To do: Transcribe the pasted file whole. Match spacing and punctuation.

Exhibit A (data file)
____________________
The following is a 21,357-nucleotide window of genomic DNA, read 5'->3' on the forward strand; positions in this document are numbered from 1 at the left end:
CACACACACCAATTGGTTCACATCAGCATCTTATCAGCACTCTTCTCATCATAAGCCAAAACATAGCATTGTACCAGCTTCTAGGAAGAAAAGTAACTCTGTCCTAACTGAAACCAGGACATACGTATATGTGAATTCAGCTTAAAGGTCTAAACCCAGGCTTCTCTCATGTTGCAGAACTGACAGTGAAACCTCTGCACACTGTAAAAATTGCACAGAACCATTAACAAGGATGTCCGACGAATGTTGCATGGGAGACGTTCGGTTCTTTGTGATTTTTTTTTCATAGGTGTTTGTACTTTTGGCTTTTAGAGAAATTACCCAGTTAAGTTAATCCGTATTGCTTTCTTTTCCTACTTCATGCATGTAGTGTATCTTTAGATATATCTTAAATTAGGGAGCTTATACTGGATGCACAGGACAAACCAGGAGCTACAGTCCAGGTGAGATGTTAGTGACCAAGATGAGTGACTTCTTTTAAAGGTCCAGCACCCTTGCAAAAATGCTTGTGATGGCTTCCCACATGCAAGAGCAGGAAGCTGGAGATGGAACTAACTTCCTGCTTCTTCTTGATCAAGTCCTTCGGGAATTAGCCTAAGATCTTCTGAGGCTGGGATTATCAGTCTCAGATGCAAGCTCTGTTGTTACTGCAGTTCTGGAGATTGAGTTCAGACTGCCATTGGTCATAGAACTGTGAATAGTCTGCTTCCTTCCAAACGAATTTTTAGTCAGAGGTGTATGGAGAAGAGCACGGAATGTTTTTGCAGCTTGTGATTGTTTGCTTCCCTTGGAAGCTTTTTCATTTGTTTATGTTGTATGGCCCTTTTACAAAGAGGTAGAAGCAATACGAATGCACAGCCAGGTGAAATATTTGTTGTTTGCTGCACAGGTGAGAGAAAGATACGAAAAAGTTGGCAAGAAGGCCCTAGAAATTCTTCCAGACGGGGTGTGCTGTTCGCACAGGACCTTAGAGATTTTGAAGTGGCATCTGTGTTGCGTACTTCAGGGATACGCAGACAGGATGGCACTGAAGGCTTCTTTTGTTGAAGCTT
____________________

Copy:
The following is a 21,357-nucleotide window of genomic DNA, read 5'->3' on the forward strand; positions in this document are numbered from 1 at the left end:
CACACACACCAATTGGTTCACATCAGCATCTTATCAGCACTCTTCTCATCATAAGCCAAAACATAGCATTGTACCAGCTTCTAGGAAGAAAAGTAACTCTGTCCTAACTGAAACCAGGACATACGTATATGTGAATTCAGCTTAAAGGTCTAAACCCAGGCTTCTCTCATGTTGCAGAACTGACAGTGAAACCTCTGCACACTGTAAAAATTGCACAGAACCATTAACAAGGATGTCCGACGAATGTTGCATGGGAGACGTTCGGTTCTTTGTGATTTTTTTTTCATAGGTGTTTGTACTTTTGGCTTTTAGAGAAATTACCCAGTTAAGTTAATCCGTATTGCTTTCTTTTCCTACTTCATGCATGTAGTGTATCTTTAGATATATCTTAAATTAGGGAGCTTATACTGGATGCACAGGACAAACCAGGAGCTACAGTCCAGGTGAGATGTTAGTGACCAAGATGAGTGACTTCTTTTAAAGGTCCAGCACCCTTGCAAAAATGCTTGTGATGGCTTCCCACATGCAAGAGCAGGAAGCTGGAGATGGAACTAACTTCCTGCTTCTTCTTGATCAAGTCCTTCGGGAATTAGCCTAAGATCTTCTGAGGCTGGGATTATCAGTCTCAGATGCAAGCTCTGTTGTTACTGCAGTTCTGGAGATTGAGTTCAGACTGCCATTGGTCATAGAACTGTGAATAGTCTGCTTCCTTCCAAACGAATTTTTAGTCAGAGGTGTATGGAGAAGAGCACGGAATGTTTTTGCAGCTTGTGATTGTTTGCTTCCCTTGGAAGCTTTTTCATTTGTTTATGTTGTATGGCCCTTTTACAAAGAGGTAGAAGCAATACGAATGCACAGCCAGGTGAAATATTTGTTGTTTGCTGCACAGGTGAGAGAAAGATACGAAAAAGTTGGCAAGAAGGCCCTAGAAATTCTTCCAGACGGGGTGTGCTGTTCGCACAGGACCTTAGAGATTTTGAAGTGGCATCTGTGTTGCGTACTTCAGGGATACGCAGACAGGATGGCACTGAAGGCTTCTTTTGTTGAAGCTT